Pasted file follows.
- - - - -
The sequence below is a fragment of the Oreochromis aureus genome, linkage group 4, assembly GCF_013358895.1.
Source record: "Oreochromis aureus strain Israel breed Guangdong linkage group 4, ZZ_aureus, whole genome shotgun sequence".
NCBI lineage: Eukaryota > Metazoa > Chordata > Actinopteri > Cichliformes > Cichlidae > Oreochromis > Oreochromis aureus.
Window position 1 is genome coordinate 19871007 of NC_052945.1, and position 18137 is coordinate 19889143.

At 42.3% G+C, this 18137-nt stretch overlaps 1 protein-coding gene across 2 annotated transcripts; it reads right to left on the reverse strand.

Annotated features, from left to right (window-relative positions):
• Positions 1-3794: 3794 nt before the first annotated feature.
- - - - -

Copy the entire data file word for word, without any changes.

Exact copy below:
The sequence below is a fragment of the Oreochromis aureus genome, linkage group 4, assembly GCF_013358895.1.
Source record: "Oreochromis aureus strain Israel breed Guangdong linkage group 4, ZZ_aureus, whole genome shotgun sequence".
NCBI lineage: Eukaryota > Metazoa > Chordata > Actinopteri > Cichliformes > Cichlidae > Oreochromis > Oreochromis aureus.
Window position 1 is genome coordinate 19871007 of NC_052945.1, and position 18137 is coordinate 19889143.

At 42.3% G+C, this 18137-nt stretch overlaps 1 protein-coding gene across 2 annotated transcripts; it reads right to left on the reverse strand.

Annotated features, from left to right (window-relative positions):
• Positions 1-3794: 3794 nt before the first annotated feature.